SRINAGAR, India (AP) - A strict curfew was imposed in most of Indian-controlled Kashmir on Thursday, with thousands of troops fanning out across the region a day after a militant attack left five paramilitary soldiers dead.
The militant strike was the bloodiest in years in Srinagar, the region's main city.
The attack caused an uproar in India's Parliament on Thursday, as opposition lawmakers accused the government of not using intelligence reports to protect the soldiers.
Two militants staged Wednesday's attack, lobbying grenades and opening fire on a group of paramilitary soldiers, killing five troops. Soldiers shot dead both militants.
Later Wednesday, paramilitary soldiers fatally shot a civilian who they said was part of a group of protesters throwing stones at paramilitary vehicles. Local residents, however, said the man was not a protester.
Another civilian was killed when he was hit by a paramilitary vehicle. The paramilitary group, the Central Reserve Police Force, said that death was an accident and not related to the day's violence.
The civilian deaths spiraled into larger protests, leading to the imposition of the curfew. Thousands of armed government troops patrolled the streets of the curfew-bound towns Thursday.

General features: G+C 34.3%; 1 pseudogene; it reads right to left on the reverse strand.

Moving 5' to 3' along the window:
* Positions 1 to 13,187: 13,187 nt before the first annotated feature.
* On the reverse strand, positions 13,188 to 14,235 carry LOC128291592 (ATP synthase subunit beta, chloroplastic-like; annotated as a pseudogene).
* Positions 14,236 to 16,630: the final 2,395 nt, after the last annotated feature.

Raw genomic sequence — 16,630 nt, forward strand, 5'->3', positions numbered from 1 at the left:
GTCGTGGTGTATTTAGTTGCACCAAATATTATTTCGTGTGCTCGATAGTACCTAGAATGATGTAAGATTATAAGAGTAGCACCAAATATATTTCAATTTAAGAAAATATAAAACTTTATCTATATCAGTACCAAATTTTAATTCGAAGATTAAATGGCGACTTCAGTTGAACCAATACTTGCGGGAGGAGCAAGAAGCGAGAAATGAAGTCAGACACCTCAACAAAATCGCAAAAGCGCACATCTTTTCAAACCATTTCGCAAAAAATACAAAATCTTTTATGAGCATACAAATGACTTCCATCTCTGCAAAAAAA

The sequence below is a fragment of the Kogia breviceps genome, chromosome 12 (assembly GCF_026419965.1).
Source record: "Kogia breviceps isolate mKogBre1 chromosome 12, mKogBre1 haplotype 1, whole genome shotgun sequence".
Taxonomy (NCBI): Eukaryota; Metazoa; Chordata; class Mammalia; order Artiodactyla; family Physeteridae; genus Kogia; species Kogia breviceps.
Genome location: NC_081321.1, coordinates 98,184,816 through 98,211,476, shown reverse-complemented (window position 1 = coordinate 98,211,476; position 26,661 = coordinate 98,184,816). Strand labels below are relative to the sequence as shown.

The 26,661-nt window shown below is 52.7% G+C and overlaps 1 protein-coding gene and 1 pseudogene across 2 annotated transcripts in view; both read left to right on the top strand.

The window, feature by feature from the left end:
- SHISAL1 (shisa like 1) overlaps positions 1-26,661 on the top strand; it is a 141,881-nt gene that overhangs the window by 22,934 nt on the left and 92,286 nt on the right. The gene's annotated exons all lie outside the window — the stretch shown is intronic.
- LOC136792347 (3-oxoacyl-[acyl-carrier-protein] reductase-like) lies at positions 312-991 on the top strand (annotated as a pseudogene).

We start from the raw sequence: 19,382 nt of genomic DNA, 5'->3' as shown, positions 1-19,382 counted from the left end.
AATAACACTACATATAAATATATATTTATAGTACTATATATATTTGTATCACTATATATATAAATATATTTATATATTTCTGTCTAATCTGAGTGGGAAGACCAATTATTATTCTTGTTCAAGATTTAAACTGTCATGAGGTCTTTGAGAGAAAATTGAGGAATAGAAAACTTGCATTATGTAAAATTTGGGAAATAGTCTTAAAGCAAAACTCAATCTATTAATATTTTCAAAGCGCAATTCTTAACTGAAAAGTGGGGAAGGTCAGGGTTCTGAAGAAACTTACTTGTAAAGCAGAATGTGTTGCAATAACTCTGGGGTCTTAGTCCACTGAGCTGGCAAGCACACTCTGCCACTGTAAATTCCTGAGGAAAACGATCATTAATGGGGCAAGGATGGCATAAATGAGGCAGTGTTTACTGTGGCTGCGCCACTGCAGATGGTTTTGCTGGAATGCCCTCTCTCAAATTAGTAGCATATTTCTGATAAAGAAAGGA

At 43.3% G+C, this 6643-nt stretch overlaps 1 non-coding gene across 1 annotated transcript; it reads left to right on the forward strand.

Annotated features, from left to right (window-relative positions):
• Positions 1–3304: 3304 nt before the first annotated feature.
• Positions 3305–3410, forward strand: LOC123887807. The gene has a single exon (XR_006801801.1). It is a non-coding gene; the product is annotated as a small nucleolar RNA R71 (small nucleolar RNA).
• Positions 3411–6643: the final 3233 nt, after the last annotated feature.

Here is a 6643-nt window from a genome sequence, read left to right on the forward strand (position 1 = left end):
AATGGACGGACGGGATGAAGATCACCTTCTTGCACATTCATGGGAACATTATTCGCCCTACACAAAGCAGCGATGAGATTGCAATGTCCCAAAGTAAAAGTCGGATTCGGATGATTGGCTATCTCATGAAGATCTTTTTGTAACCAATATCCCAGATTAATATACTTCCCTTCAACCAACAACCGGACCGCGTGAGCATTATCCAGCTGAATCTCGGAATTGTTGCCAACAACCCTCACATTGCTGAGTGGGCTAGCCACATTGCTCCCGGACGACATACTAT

No group has claimed responsibility for Wednesday's attack.
Home Minister Sushil Kumar Shinde said the militants appeared to have come from neighbor and archrival Pakistan. The attackers were found to be carrying a diary that contained Pakistani phone numbers and a tube of skin ointment manufactured in the Pakistani city of Karachi, he told Parliament. Pakistan denied the charges.
Anti-India sentiment runs deep in the Himalayan region, which has been wracked by more than two decades of separatist violence. While militant attacks have sharply dropped in recent years, Indian Kashmir has faced weeks of protests since the hanging of Kashmiri militant Mohammed Afzal Guru for his role in a 2001 attack on India's Parliament that killed 14 people, including five of the gunmen. Most Kashmiris do not believe Guru received a fair trial.
The Himalayan region is divided between India and Pakistan, but claimed in its entirety by both. The insurgents are demanding either a separate state or a merger with Muslim-majority Pakistan.
(Copyright 2013 The Associated Press. All rights reserved. This material may not be published, broadcast, rewritten or redistributed.)